|Sections of downtown Portland, Ind., were under water last week after the Salamonie River overspilled its banks. (Rachelle Haughn/ The Commercial Review via Associated Press)|
Heartland braces for threat of flooding
TRAVERSE CITY, Mich. — As a winter that has pelted much of the nation with unusually heavy snowfall slogs into the homestretch, some heartland communities are readying sandbags, pumps, and their frayed patience for what forecasters say could be a flood-soaked spring.
Flat, frosty Minnesota and the Dakotas, no strangers to overflows during the annual thaw, are all but certain to be inundated as waterways become engorged with melted snow and runoff from saturated soils, the National Weather Service says.
But this winter’s snowy barrage has enlarged the danger zone in the nation’s midsection, with prospects for flooding rated high or above average in river basins from northern Montana to St. Louis.
The lower Great Lakes could be another trouble spot. Melting snow and heavy rain threatened flooding in all 88 of Ohio’s counties last week. The town of Findlay was submerged. Waters up to 4 feet deep destroyed a building at Cleveland’s zoo and killed a peregrine falcon. An overflow creek forced about 200 people to be evacuated from their homes in the Lake Erie community of Sunset Bay, N.Y.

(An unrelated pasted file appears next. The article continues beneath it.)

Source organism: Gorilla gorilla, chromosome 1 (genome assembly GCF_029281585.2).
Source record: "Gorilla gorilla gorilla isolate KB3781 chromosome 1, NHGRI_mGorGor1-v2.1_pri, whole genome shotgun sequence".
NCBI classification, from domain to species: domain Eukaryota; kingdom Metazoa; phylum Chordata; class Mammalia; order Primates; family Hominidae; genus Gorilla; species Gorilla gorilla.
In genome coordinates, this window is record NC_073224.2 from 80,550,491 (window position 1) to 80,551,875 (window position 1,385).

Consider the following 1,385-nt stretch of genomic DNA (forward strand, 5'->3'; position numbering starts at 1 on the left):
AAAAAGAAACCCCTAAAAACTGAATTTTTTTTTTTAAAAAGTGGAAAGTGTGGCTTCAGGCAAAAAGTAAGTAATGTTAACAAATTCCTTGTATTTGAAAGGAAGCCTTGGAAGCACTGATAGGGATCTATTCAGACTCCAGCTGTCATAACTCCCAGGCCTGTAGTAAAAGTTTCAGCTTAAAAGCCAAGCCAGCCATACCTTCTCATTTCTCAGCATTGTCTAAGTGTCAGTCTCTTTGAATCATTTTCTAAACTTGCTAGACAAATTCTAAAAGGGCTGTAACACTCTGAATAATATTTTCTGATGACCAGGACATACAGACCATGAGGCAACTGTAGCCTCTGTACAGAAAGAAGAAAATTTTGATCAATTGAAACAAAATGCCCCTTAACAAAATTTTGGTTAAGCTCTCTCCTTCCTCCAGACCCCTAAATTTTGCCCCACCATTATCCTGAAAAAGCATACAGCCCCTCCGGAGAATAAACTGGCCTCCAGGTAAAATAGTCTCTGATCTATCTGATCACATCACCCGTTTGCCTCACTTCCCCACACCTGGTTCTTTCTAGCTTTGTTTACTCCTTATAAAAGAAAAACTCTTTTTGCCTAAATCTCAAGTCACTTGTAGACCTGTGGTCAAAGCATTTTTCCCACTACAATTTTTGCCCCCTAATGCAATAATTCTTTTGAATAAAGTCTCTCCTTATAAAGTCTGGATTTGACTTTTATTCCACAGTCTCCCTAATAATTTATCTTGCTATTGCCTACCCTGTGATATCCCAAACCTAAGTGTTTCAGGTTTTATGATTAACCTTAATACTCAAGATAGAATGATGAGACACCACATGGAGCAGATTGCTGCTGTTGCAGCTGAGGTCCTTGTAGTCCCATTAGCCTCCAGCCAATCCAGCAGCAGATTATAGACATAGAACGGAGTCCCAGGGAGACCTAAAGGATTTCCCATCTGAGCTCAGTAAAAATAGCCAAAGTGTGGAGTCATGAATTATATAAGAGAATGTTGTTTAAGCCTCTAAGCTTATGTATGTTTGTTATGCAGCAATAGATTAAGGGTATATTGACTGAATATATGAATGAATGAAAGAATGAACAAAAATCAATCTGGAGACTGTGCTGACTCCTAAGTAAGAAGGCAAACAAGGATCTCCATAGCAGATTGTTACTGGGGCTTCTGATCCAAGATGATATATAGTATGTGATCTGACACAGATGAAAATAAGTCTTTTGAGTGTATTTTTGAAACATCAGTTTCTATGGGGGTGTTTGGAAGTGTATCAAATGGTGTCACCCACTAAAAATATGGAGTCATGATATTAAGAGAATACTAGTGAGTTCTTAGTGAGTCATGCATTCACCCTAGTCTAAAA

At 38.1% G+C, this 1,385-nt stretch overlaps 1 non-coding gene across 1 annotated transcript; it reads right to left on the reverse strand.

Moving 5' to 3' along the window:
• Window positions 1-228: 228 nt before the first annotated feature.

Much of the eastern United States has received more snow than usual, putting eastern New York state and southern New England at an elevated flood risk, according to the weather service. Connecticut has received more than 80 inches, and the snowpack ranges from 10 to 20 inches in Rhode Island, which last year suffered its worst flooding in two centuries because of torrential rainstorms.
Across much of the north-central region, the ground is “frozen, water-saturated, and snow-covered’’ and tributary streams are swollen, the weather service said in a recent report.
Computer models suggest the snowpack’s moisture level is among the highest in six decades.